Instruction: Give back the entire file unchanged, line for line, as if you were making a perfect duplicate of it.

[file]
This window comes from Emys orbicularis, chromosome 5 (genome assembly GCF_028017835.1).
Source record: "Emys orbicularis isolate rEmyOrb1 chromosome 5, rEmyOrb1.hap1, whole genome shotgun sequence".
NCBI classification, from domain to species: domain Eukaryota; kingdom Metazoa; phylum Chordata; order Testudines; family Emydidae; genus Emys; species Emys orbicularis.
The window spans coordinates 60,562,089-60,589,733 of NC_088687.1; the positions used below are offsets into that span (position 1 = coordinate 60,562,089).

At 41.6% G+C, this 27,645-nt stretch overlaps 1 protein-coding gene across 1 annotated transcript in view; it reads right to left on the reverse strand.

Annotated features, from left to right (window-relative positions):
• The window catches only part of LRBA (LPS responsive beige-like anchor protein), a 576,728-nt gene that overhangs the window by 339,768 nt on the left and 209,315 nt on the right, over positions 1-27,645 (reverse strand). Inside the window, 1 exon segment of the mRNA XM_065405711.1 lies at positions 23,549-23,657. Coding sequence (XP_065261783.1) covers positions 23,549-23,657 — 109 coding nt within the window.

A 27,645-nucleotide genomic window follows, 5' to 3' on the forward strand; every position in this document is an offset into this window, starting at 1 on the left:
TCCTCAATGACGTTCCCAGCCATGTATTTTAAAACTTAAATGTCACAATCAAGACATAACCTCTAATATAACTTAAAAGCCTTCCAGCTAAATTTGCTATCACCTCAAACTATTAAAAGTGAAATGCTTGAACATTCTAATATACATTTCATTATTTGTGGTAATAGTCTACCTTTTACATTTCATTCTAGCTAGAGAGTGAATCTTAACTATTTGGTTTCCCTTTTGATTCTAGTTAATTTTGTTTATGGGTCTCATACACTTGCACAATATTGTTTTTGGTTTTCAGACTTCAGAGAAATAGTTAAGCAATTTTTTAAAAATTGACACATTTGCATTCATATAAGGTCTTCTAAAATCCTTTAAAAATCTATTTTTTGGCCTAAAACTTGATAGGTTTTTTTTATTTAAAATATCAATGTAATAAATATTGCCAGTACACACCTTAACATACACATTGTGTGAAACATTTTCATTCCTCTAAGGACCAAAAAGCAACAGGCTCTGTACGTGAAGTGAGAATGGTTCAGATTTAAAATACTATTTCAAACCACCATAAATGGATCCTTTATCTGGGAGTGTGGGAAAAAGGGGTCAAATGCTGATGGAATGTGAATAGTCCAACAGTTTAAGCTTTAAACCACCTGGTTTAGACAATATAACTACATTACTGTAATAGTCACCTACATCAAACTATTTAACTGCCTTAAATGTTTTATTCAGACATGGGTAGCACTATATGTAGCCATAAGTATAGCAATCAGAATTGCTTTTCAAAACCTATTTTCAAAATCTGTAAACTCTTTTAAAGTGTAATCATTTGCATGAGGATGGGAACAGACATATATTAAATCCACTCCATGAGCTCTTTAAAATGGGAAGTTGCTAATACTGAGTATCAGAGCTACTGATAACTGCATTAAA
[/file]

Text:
This window comes from Emys orbicularis, chromosome 5 (genome assembly GCF_028017835.1).
Source record: "Emys orbicularis isolate rEmyOrb1 chromosome 5, rEmyOrb1.hap1, whole genome shotgun sequence".
NCBI classification, from domain to species: domain Eukaryota; kingdom Metazoa; phylum Chordata; order Testudines; family Emydidae; genus Emys; species Emys orbicularis.
The window spans coordinates 60,562,089-60,589,733 of NC_088687.1; the positions used below are offsets into that span (position 1 = coordinate 60,562,089).

At 41.6% G+C, this 27,645-nt stretch overlaps 1 protein-coding gene across 1 annotated transcript in view; it reads right to left on the reverse strand.

Annotated features, from left to right (window-relative positions):
• The window catches only part of LRBA (LPS responsive beige-like anchor protein), a 576,728-nt gene that overhangs the window by 339,768 nt on the left and 209,315 nt on the right, over positions 1-27,645 (reverse strand). Inside the window, 1 exon segment of the mRNA XM_065405711.1 lies at positions 23,549-23,657. Coding sequence (XP_065261783.1) covers positions 23,549-23,657 — 109 coding nt within the window.

A 27,645-nucleotide genomic window follows, 5' to 3' on the forward strand; every position in this document is an offset into this window, starting at 1 on the left:
TCCTCAATGACGTTCCCAGCCATGTATTTTAAAACTTAAATGTCACAATCAAGACATAACCTCTAATATAACTTAAAAGCCTTCCAGCTAAATTTGCTATCACCTCAAACTATTAAAAGTGAAATGCTTGAACATTCTAATATACATTTCATTATTTGTGGTAATAGTCTACCTTTTACATTTCATTCTAGCTAGAGAGTGAATCTTAACTATTTGGTTTCCCTTTTGATTCTAGTTAATTTTGTTTATGGGTCTCATACACTTGCACAATATTGTTTTTGGTTTTCAGACTTCAGAGAAATAGTTAAGCAATTTTTTAAAAATTGACACATTTGCATTCATATAAGGTCTTCTAAAATCCTTTAAAAATCTATTTTTTGGCCTAAAACTTGATAGGTTTTTTTTATTTAAAATATCAATGTAATAAATATTGCCAGTACACACCTTAACATACACATTGTGTGAAACATTTTCATTCCTCTAAGGACCAAAAAGCAACAGGCTCTGTACGTGAAGTGAGAATGGTTCAGATTTAAAATACTATTTCAAACCACCATAAATGGATCCTTTATCTGGGAGTGTGGGAAAAAGGGGTCAAATGCTGATGGAATGTGAATAGTCCAACAGTTTAAGCTTTAAACCACCTGGTTTAGACAATATAACTACATTACTGTAATAGTCACCTACATCAAACTATTTAACTGCCTTAAATGTTTTATTCAGACATGGGTAGCACTATATGTAGCCATAAGTATAGCAATCAGAATTGCTTTTCAAAACCTATTTTCAAAATCTGTAAACTCTTTTAAAGTGTAATCATTTGCATGAGGATGGGAACAGACATATATTAAATCCACTCCATGAGCTCTTTAAAATGGGAAGTTGCTAATACTGAGTATCAGAGCTACTGATAACTGCATTAAA